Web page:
NEW YORK -- The Kirov Opera's production of Tchaikovsky's "Mazeppa" Friday evening -- the third of four Russian operas presented by the St. Petersburg company in its three-week residence at the Metropolitan Opera -- raised some questions about the standard operatic repertory in the West.
We Westerners pride ourselves on our taste, cultivation and sophistication. But we listen season after season to the same "Bohemes," "Traviatas" and "Dutchmen" -- some of them masterpieces, some not -- and, for the most part, are utterly unfamiliar with an opera as great as "Mazeppa."
"Mazeppa," however, is a favorite in the countries that once made up the Soviet Union. It is a historical opera about an uprising in Ukraine, led by the legendary Cossack chieftain Mazeppa, in the early 18th century against the growing sovereignty of Russia in the time of Peter the Great. The failure of Mazeppa's rebellion was a watershed in the history of Eastern Europe, leading as it did to Russia's becoming an empire instead of a nation.
Tchaikovsky and his librettist, V. P. Burenin, treat the story with a mix of historical accuracy, human realism and theatrical grandeur appropriate to the subject. The composer wrote some of his best stuff for "Mazeppa" -- music as great as anything in his last three symphonies. But it also contains some of his most intimate and affecting music. Tchaikovsky presents a May-December love story quite as powerfully as Verdi does in "Otello."
How one interprets the character of Mazeppa depends as much on geography as politics. To the Ukrainians and Poles and to such liberal 19th-century Western Romantics as Byron, Liszt and Delacroix, he was a hero fighting against tyranny. For Russians such as Tchaikovsky and Alexander Pushkin, upon whose poem, "Poltava," the composer based his opera, the Cossack chieftain was more likely to be viewed as a villain. But in Tchaikovsky's depiction of Mazeppa's love for Maria -- which brings about his destruction and that of everything he loves -- the composer wrote a tragic opera whose historical and personal dimensions cast a shadow almost as large as those of Verdi's "Aida" and Wagner's "Ring" operas.
"Mazeppa's" sweeping whole is made up of exquisitely wrought parts.
The composer's expression of the feelings between the 70-year-old protagonist and the much younger Maria is as moving and as psychologically authentic as any account this listener knows of the love that sometimes springs up between people of widely disparate ages. The portraits of Maria's parents, Kochubey and Lyubov, are drawn with down-to-the-bone sympathy and understanding. The baritone-tenor duet between Kochubey and his ally, Iskra, before Mazeppa executes them, is haunting. And the final scene, as Maria, now crazed by grief, sings a lullaby to the dying Andrei, her childhood lover, is as harrowing in its beauty as the penultimate scene in Shakespeare's "King Lear," in which Lear walks on stage with Cordelia dead in his arms.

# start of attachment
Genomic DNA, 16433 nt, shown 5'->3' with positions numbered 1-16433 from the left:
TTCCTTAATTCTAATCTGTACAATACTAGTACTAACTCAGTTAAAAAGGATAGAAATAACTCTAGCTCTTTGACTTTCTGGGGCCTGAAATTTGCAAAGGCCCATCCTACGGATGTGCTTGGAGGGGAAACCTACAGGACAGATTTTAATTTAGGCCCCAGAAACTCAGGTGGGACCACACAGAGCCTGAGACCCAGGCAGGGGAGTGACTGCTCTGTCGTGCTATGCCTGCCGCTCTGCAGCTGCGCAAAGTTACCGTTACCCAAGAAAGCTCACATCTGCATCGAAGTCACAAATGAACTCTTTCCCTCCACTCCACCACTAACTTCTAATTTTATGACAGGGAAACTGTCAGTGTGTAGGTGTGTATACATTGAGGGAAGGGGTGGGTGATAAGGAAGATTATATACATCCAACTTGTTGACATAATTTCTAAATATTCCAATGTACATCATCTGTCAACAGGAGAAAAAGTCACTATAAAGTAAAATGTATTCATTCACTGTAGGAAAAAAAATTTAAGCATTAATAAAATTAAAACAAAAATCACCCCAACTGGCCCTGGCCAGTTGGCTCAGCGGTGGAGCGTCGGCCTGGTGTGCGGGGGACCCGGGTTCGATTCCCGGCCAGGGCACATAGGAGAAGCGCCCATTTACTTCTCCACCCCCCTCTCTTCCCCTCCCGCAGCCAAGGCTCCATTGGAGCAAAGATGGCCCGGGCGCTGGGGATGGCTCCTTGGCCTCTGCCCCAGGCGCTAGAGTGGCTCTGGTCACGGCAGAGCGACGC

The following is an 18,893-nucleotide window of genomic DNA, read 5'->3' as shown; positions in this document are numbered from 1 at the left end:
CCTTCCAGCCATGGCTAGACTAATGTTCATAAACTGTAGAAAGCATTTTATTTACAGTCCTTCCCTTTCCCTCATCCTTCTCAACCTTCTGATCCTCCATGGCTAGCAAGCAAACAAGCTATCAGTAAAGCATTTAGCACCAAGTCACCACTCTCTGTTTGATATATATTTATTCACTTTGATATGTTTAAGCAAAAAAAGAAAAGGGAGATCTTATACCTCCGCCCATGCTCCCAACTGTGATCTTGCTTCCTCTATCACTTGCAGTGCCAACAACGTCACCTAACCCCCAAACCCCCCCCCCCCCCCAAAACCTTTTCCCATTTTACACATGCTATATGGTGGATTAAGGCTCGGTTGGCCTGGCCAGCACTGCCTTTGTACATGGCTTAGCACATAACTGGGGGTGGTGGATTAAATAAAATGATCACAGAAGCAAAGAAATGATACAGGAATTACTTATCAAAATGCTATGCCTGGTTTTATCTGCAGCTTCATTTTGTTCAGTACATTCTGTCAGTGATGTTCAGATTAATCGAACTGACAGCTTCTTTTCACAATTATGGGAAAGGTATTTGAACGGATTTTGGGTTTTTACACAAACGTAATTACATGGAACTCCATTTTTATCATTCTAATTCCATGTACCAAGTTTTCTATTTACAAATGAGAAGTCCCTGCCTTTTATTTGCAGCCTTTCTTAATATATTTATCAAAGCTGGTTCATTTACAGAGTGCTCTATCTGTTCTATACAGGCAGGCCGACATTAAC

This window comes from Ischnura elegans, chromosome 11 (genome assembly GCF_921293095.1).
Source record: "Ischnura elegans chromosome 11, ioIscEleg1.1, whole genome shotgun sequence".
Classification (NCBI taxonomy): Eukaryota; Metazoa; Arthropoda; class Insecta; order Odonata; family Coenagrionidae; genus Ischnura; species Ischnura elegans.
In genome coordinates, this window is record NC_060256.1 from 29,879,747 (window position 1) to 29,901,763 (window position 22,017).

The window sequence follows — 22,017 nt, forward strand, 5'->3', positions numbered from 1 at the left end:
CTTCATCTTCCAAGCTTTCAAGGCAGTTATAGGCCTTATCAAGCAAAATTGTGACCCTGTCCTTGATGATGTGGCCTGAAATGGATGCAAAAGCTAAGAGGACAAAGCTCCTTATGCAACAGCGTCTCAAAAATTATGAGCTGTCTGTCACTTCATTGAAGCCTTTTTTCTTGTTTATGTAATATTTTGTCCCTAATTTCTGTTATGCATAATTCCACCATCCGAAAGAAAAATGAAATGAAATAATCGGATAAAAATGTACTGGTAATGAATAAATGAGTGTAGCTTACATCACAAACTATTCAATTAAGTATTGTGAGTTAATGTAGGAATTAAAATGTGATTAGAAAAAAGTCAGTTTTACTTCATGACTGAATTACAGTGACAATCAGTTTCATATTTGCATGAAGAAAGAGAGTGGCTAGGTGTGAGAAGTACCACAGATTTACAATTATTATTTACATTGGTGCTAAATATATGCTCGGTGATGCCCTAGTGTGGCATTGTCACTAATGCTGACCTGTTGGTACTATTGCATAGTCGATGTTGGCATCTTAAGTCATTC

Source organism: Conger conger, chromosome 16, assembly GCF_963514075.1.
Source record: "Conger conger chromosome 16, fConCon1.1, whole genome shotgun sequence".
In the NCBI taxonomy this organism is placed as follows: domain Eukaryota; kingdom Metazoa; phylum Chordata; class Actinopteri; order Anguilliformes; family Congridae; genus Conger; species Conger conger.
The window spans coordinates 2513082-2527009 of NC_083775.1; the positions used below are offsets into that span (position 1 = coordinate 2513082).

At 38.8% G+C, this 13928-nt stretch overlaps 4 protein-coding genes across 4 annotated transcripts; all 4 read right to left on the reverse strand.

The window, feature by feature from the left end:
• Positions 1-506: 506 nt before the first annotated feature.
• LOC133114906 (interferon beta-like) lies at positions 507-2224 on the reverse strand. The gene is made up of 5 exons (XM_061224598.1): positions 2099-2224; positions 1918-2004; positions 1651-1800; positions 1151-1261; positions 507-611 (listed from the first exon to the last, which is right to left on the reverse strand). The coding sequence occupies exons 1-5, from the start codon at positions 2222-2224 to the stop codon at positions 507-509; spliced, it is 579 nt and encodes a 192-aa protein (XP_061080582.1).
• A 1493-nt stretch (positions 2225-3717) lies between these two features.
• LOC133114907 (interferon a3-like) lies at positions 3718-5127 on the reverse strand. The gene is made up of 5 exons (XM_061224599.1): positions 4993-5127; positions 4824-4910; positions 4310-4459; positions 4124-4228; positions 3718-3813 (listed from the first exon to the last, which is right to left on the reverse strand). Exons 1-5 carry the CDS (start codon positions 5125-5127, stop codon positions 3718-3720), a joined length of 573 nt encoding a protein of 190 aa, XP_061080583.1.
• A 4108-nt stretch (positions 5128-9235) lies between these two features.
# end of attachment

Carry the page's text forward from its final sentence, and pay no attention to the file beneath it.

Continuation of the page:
This impressive opera was done justice by the alert, detailed and impassioned conducting of Kirov artistic director Valery Gergiev and the singing of his chorus and soloists.
As the Kirov's Russian opera festival progresses, it is fascinating to watch (and, of course, listen to) the way its singers transform themselves from role to role. Baritone Nikolai Putilin, so poignant the hero of Borodin's "Prince Igor," was equally affecting as the ruthless, but surprisingly sympathetic, Mazeppa. Basso Vladimir Vaneev, the imposing and invulnerable Khan in "Igor," was almost unrecognizable (except for the quality of his voice) as the doomed Kochubey.
As Maria, soprano Olga Guryakova sang passionately but often pushed her voice too hard. Mezzo-soprano Lyudmilla Shemchuk sang the part of her mother, Lyubov, powerfully, if without the control and attention to nuance displayed by Larissa Diadkova on Gergiev's recording of the opera for the Philips label.
In smaller roles, tenor Yuri Marusin (Andrei), basso Viacheslav Lukhanin (Orlik), tenor Leonid Zakhozhaev (Iskra) and tenor Nikolai Gassiev (a drunken Cossack) acquitted themselves admirably.
The company's sets and costumes, designed earlier in this century by Alexander Konstantinovsky and re-created by Vyacheslav Okunev, were so unobtrusive that listeners could not help but be immersed in "Mazeppa's" emotional depths and relentless historical currents.
Pub Date: 5/04/98